By Harriet James @harriet86jim
The death of Safaricom CEO, Bob Collymore sent shockwaves across Kenya and the world. The Guyanese-born-British businessman, who died after battling cancer, will be remembered for his leadership in a corporation that assisted in placing the nation in the global scene in the financial and technological spheres.
What’s more striking is that like a number of prominent personalities in the country such as Nobel Peace Laureate Prof Wangari Maathai, politician Kenneth Matiba, Anglican archbishop Manasseh Kuria and his wife, late cabinet minister Peter Okondo, Collymore ditched the conventional l burial rituals and settled for cremation.
All these individuals had their own reasons for going the cremation way. Matiba made it clear to family that he wanted a private affair when he died. He claimed that traditionally, the Kikuyu did not burry their dead, but took bodies into the forest to be devoured by hyenas.
Prof Maathai made it clear that she did not wish to be buried in a wooden coffin. As someone who spent all her life safeguarding trees, she considered being buried in a wooden coffin would be antithetical to her beliefs.
While most people think that it’s only the rich who are going this direction, a growing number of Africans are slowly embracing cremation, according to officials at the Lee Funeral Home.
“Most Africans are opting for this as it’s the easiest and cheapest way of saying goodbye. Some write wills indicating that it’s how they desire to be buried,” said a staffer at the home.
It costs Sh40,000 for a non-Hindu to be cremated at the Hindu Crematorium in Kariokor, which is considered affordable compared to the usually drawn-out rituals for traditional funerals that costs hundreds of thousands of shillings.
This has seen a shift in burial dynamics. Moses Kamau, CEO of Plenser Limited, an engineering company specialising in industrial and waste incinerators, says lack of space for burial and decent public cemeteries are among reasons many are choosing cremation.
“They left the countryside for the city. Even when you die, it is unlikely you will be taken back to be buried where you were born.
This means that one has two options: to be buried where you have acquired property or in a public cemetery.
But then there is this option of being cremated,” he explains, adding that people are getting displaced, to the point that ancestors’ graves are dug up to provide space for construction.
But cremation is also dogged by myths and misrepresentations. One of the most common is that the rich burn their bodies to avoid succession wars such as having their ‘unknown’ children showing up to claim their inheritance.
Human DNA starts degrading at 130 degrees Celsius, with complete degradation at 200 degrees Celsius. Since cremation happens at temperatures exceeding 1,000 degrees Celsius, with temperatures able to reach 2,000 degrees Celsius, it is not posåçcremation ashes.
However, Angus Nassir, director of Bioinformatics institute of Kenya, says there are several ways of recovering a person’s DNA. “Through personal items left behind by the deceased,” he says, listing personal items such as toothbrush, handkerchief, clothing items and so on.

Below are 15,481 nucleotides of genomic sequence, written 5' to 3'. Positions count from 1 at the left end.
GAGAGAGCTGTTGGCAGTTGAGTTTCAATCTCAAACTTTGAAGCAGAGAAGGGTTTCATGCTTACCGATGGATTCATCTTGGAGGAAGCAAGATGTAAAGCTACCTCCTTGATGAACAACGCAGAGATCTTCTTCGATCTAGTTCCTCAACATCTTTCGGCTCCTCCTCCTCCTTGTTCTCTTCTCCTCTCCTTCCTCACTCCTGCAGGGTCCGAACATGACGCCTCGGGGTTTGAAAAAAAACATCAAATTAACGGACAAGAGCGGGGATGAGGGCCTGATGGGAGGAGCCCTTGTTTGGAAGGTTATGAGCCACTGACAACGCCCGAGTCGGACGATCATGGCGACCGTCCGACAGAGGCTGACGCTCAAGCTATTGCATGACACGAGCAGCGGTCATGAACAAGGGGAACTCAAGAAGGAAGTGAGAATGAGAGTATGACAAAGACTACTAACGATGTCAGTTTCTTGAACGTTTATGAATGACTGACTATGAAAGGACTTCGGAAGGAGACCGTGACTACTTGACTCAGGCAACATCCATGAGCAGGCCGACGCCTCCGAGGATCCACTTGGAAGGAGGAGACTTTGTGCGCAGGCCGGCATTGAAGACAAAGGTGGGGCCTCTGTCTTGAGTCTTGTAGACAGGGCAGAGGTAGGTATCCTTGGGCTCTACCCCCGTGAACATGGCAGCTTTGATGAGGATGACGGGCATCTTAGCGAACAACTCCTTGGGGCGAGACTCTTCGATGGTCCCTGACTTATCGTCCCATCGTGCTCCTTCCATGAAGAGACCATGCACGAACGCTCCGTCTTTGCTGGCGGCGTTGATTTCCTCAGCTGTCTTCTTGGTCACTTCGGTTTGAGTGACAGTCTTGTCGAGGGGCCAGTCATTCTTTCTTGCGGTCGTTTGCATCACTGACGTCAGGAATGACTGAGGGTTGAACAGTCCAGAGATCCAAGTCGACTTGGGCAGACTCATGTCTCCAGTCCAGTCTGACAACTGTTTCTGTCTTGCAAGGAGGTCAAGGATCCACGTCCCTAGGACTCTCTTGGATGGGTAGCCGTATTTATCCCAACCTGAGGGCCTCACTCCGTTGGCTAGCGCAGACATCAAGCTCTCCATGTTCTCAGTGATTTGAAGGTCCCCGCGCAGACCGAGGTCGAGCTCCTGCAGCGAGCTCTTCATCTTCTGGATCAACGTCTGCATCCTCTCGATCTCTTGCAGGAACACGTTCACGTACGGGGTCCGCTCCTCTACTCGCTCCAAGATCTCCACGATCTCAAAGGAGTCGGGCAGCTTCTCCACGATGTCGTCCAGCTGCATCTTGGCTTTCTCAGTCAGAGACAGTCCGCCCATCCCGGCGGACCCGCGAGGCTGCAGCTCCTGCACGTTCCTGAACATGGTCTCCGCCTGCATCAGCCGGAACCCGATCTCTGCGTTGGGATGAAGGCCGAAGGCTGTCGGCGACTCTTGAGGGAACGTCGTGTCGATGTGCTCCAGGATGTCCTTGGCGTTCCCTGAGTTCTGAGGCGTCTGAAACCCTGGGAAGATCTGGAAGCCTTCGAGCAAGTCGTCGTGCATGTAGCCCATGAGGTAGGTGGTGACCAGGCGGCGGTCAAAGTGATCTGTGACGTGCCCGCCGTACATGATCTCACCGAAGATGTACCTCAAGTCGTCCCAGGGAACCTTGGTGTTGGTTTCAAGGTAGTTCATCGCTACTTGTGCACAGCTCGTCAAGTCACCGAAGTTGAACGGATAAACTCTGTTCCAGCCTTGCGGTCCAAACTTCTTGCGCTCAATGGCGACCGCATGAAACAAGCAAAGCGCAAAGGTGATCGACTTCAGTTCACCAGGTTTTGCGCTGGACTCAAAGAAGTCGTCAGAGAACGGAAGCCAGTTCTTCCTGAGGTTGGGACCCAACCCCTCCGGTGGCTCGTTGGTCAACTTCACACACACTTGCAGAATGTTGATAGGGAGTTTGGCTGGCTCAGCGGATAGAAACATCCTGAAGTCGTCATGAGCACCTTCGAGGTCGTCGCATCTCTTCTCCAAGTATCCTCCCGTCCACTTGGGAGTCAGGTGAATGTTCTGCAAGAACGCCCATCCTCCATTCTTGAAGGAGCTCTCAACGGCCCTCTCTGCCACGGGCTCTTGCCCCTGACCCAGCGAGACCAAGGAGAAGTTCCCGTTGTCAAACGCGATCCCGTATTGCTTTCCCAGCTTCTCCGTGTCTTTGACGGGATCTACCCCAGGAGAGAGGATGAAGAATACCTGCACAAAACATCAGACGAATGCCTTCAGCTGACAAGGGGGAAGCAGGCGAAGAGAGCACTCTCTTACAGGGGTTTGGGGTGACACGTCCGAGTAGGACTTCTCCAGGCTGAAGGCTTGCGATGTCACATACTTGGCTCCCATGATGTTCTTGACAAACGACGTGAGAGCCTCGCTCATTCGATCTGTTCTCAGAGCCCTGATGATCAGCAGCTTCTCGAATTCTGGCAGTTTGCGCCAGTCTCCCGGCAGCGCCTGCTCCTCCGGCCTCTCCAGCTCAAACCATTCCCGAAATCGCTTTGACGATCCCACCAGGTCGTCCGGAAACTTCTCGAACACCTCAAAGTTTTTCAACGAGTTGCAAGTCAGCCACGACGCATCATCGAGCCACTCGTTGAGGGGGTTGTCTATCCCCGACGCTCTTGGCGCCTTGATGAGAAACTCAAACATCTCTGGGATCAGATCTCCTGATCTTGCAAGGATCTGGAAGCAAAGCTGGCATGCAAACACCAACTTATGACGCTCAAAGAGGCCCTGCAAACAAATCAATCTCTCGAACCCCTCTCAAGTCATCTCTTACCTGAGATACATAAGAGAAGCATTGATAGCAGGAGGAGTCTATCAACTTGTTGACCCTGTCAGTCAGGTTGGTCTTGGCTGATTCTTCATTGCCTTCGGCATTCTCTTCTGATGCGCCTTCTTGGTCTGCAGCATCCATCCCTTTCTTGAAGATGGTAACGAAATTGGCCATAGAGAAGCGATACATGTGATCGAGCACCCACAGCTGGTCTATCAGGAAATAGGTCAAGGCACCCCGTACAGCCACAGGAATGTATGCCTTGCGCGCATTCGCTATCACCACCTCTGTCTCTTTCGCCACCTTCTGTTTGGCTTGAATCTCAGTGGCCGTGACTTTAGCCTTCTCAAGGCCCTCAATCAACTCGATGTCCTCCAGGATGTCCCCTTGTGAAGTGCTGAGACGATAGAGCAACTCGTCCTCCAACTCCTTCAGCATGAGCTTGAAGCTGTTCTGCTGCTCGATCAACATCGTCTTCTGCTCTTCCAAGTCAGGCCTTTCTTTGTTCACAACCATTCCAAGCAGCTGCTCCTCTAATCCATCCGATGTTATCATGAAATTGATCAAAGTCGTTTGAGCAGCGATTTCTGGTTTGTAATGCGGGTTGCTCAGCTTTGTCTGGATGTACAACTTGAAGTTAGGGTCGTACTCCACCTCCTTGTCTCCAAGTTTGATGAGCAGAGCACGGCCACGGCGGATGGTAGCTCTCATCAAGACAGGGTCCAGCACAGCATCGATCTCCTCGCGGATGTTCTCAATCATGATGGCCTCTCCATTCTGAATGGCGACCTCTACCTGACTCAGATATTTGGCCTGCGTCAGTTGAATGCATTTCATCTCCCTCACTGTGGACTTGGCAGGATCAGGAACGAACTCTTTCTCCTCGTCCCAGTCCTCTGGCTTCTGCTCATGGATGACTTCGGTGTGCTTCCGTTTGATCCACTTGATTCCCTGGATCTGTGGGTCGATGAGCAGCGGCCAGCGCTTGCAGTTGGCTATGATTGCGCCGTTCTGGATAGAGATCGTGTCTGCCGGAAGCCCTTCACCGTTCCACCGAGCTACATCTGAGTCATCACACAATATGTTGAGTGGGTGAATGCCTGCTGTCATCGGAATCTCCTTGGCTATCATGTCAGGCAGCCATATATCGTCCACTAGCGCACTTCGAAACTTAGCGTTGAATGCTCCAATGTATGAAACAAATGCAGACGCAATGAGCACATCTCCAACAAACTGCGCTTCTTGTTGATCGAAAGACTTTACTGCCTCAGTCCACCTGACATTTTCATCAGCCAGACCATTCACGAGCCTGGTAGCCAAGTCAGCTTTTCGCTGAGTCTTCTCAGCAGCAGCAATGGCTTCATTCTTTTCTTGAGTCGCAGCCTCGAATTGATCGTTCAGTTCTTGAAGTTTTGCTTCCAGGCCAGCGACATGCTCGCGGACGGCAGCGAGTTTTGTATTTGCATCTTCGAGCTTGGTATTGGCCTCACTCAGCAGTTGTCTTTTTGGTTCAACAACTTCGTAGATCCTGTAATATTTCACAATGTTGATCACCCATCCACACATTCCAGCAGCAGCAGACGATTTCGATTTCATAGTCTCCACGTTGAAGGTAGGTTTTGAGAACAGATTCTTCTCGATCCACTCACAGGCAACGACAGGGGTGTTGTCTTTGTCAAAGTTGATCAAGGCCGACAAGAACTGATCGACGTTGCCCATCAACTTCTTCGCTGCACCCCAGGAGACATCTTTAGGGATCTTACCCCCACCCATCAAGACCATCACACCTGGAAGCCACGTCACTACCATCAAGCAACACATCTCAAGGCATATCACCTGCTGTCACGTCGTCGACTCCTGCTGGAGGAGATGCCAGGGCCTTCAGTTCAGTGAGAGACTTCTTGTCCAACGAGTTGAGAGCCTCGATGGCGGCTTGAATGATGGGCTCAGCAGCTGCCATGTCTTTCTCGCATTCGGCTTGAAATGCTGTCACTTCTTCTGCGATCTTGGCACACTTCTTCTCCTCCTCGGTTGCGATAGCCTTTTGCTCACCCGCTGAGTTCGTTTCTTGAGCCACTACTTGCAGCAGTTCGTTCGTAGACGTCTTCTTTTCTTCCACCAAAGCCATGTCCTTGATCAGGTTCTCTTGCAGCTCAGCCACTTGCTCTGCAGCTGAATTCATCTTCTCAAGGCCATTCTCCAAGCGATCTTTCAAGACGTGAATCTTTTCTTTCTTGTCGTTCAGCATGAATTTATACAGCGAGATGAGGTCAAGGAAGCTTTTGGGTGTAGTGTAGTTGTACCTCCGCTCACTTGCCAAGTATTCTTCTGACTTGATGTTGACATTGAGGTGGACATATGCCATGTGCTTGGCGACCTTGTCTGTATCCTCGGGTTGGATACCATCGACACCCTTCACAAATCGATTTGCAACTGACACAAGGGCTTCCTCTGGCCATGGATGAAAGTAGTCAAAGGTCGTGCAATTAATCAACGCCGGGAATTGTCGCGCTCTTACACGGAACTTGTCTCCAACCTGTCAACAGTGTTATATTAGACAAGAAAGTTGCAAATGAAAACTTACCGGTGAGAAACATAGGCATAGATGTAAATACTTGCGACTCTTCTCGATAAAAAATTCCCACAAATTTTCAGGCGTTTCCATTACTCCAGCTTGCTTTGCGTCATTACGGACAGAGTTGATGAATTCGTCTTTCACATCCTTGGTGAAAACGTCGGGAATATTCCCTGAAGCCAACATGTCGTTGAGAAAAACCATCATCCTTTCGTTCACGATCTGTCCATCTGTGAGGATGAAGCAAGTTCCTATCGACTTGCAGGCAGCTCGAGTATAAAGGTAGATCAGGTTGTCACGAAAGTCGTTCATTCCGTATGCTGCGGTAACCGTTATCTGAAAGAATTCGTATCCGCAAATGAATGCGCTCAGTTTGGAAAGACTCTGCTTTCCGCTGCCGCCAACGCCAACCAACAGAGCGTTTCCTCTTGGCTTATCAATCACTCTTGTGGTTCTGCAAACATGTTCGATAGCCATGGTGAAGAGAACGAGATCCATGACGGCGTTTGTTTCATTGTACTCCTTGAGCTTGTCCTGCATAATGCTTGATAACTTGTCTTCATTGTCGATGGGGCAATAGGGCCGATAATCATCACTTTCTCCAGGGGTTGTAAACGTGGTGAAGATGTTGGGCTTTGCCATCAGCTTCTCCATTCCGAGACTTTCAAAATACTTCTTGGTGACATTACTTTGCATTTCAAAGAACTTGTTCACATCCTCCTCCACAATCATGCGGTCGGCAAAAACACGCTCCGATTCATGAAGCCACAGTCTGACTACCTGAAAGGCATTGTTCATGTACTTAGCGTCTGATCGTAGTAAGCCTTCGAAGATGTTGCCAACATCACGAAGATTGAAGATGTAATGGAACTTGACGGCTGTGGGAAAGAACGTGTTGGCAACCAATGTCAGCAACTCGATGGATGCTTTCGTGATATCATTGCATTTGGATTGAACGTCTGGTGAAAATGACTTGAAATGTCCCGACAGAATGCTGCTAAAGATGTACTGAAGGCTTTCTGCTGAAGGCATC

He also adds that a person can have a long-term storage of their DNA profiles in a DNA bank. Samples are collected when the person is alive or after death and their profile determined and stored in a database.
This ensures that a person’s DNA profile is secure and available should need arise. Only a court order or the next of kin nominated on the DNA banking certificate can access the DNA profile.
DNA can also be found from surviving relatives including biological parent or children, with whom they share 50 per cent DNA or biological grandparents or grandchildren or biological uncles and aunts (25 per cent DNA).
“Using our Kenya DNA database and algorithms developed in our lab, we can recreate the deceased person’s full DNA STR profile with an accuracy of 99 per cent even in the absence of the biological mother of the deceased’s child or parent,” he adds.
Kamau, believes that Kenya still has a long way to go before cremation is fully appreciated. The biggest users of cremation in Kenya is the Hindu community, whose mode, according to him, is also changing. “Initially, cremation was done on wood piers, where one would pile firewood and then place the body there to burn to ashes.
Presently, because of advancement in technology and the demand on the reduction on firewood consumption, more are opting not to go this direction,” he says.
In the Hindu culture, fire was considered to be holy according to Vedic beliefs, the mediator between God and human beings. Through cremation, it is believed that the physical remnants of the ghost are completely wiped out from the face of earth, a journey that may continue for 11 days.
In the African setup, the goal in the end was to become an ancestor. This is why importance was placed on the individual being granted a proper funeral complete with religious ceremonies.
“If this doesn’t happen, the dead might end up as a wondering spirit, unable to live properly and spending their lives haunting the living. The dead were highly respected and proper death rites in the African setting had to be followed as it was a guarantee of protection especially to those who left behind,” explains Dr Gladys Nyachieo, a sociologist.
Nyachieo adds the purpose of making the event communal is to ensure that the community feels the grief of the bereaved and shares in it with preceding activities meant to comfort, heal as well as uplift those who are hurting.
“The world is changing and it’s not a bad idea to embrace cremation as it costs less time and money,” concludes Nyachieo.